O2 Launches Free Wi-Fi In Central London
Advertising-driven network is available to anyone, not just O2 customers
Today, O2 has launched a free outdoor Wi-Fi network in the busiest parts of central London, including Leicester Square, Piccadilly Circus and Exhibition Road.
The company hopes the new hotspots will help hundreds of thousands of tourists visiting the capital this summer.
The network, paid for by advertisers, will be free for everyone, regardless of network or broadband provider. Once registered, customers will be automatically connected each time they enter a coverage area.
Best things in life are free
The free Wi-Fi project was designed in collaboration with Westminster City Council and the Royal Borough of Kensington and Chelsea. It will cover seven areas in total: Exhibition Road, High Street Kensington, Parliament Square, Trafalgar Square, OxfordStreet, Regent Street, Leicester Square and Piccadilly Circus.
“We are proud to announce that today, we can bring O2 Wi-Fi to some of the busiest streets and squares of central London. We are now providing Londoners and visitors alike with fast, free, reliable Wi-Fi when visiting some of the busiest areas in Westminster and Kensington & Chelsea,” said Gavin Franks, managing director of O2 Wi-Fi.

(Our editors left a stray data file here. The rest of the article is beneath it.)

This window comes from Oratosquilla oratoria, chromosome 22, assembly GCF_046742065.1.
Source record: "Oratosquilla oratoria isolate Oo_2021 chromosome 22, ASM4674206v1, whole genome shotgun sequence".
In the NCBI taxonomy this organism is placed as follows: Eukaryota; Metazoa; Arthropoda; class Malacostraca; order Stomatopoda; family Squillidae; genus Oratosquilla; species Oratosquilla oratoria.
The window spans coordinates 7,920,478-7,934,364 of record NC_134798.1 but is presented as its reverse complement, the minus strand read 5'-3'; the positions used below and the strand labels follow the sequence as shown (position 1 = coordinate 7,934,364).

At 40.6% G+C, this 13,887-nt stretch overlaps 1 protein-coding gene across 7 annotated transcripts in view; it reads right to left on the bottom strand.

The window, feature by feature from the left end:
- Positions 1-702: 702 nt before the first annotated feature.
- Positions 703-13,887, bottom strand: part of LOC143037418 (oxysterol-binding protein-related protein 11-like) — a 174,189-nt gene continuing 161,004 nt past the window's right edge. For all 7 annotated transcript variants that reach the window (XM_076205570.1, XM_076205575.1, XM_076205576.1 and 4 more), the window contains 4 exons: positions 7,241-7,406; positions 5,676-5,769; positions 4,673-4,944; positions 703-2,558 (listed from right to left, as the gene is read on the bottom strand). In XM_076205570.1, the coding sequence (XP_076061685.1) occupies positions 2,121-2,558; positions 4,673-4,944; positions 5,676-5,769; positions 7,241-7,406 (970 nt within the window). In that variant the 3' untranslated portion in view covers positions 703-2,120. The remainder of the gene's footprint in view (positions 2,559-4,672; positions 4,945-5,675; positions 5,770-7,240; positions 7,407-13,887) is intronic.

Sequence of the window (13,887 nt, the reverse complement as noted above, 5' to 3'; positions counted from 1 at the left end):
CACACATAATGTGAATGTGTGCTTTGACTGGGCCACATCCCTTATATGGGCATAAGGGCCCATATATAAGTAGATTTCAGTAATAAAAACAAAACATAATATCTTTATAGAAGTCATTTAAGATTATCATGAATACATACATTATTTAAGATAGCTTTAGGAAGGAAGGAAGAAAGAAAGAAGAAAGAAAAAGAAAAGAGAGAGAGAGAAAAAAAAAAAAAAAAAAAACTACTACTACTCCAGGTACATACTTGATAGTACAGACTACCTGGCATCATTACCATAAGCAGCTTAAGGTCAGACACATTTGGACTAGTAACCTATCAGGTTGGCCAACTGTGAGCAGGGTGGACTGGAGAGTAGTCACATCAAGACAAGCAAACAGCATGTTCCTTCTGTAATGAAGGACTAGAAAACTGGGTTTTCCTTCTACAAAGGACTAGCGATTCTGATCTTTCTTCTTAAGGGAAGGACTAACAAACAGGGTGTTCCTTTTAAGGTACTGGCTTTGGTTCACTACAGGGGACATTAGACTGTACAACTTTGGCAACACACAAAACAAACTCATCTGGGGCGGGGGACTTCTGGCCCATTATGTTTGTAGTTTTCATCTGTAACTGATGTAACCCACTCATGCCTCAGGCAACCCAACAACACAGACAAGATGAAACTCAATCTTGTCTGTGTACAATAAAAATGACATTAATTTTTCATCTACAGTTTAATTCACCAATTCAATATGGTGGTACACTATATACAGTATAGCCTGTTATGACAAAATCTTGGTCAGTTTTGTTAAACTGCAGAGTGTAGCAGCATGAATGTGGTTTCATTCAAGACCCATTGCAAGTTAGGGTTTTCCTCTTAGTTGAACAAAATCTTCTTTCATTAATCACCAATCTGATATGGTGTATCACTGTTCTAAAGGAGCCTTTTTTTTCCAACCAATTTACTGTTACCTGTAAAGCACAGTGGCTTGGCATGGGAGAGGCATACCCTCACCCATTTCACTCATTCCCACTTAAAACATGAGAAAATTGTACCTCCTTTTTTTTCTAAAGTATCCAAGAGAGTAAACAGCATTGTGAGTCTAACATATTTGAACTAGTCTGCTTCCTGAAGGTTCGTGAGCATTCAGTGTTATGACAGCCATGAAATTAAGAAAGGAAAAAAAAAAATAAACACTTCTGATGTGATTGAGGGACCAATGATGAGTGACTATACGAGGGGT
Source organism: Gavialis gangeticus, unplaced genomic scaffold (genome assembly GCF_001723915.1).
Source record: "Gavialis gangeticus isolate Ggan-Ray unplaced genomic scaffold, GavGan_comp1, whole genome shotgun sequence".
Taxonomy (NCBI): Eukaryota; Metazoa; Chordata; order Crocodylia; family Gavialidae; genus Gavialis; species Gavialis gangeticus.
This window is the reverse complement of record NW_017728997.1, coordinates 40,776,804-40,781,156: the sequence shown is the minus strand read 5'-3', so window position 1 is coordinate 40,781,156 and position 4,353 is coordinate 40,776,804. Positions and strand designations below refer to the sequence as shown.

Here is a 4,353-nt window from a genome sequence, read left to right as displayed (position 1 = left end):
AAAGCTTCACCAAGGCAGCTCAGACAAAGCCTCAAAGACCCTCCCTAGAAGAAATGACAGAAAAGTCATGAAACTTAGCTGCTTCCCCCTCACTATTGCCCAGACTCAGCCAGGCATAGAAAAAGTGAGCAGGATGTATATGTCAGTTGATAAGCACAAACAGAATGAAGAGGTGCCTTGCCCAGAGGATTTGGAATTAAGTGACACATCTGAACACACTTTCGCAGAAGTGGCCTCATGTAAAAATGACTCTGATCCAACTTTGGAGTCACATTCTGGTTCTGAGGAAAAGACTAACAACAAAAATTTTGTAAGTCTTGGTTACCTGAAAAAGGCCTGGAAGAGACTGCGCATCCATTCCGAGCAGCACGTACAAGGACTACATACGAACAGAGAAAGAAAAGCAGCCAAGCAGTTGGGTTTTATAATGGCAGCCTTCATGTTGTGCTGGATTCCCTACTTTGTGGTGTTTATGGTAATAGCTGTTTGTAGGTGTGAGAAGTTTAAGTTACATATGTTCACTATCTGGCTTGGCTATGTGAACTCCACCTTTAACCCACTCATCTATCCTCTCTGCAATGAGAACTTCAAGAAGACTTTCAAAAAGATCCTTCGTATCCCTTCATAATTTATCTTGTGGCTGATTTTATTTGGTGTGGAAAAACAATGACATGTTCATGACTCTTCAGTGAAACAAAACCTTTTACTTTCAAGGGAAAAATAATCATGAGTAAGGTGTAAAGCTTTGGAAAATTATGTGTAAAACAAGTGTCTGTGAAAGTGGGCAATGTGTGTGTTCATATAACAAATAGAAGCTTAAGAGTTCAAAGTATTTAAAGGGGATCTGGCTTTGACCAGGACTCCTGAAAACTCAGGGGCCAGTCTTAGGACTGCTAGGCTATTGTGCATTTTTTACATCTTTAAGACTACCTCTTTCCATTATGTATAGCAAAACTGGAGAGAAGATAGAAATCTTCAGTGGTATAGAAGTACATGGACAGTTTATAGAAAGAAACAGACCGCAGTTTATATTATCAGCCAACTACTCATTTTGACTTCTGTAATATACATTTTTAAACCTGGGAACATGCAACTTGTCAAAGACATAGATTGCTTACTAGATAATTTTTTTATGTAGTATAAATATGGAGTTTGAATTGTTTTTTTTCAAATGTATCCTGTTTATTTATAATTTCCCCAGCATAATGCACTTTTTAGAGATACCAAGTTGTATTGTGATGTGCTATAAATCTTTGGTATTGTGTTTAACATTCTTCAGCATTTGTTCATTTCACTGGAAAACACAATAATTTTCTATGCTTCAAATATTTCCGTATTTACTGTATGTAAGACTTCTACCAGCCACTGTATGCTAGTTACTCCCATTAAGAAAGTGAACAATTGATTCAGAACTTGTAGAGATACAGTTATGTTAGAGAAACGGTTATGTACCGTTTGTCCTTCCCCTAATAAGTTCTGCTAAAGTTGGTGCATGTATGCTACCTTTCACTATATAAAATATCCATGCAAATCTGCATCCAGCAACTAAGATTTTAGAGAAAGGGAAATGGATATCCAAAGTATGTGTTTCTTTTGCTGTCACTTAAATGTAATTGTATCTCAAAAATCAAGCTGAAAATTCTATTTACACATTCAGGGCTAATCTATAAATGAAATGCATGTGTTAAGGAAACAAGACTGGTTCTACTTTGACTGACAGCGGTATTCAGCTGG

Unlike Virgin Media underground hotspots, the O2 Wi-Fi network will remain free of charge to all users after the Olympics have ended. It will be completely financed by advertising.
The O2 homepage, which will pop up every time users connect, will display automatically updated content relevant to their location. The House of Fraser department store has scored an exclusive deal to be the first to advertise through the homepage across the network.
Wi-Fi has been proposed by several experts as a means to reduce the strain on overloaded 3G networks during the London Olympics. The capital expects a 13 percent increase in visitors during the Summers’ festivities, and the Olympics itself promises to be the most bandwidth-intensive event of all time.
Even without the Olympic challenge,Westminster, where much of the network is located, is one of the most connected areas in the UK. A recent survey of local residents by TNS/RI revealed that 69 percent own a smartphone compared to 43 percent of the total UK population. In addition, 23 percent of all Westminster residents own an iPad compared to just 12 percent of the population nationwide.
“With millions of extra people coming to town for the Games, we want to ensure we showcase the capital as the best city in the world to work and visit, and the addition of free Wi-Fi to some of our most popular landmarks is crucial in helping to maintaining that reputation,” commented the Mayor of London Boris Johnson.
In 2011, O2 was planning to create a free Wi-Fi hotspot network to rival BT Openzone, but back then it wanted users to register by text, and feed them advertising through “relevant” and “timely” phone calls.
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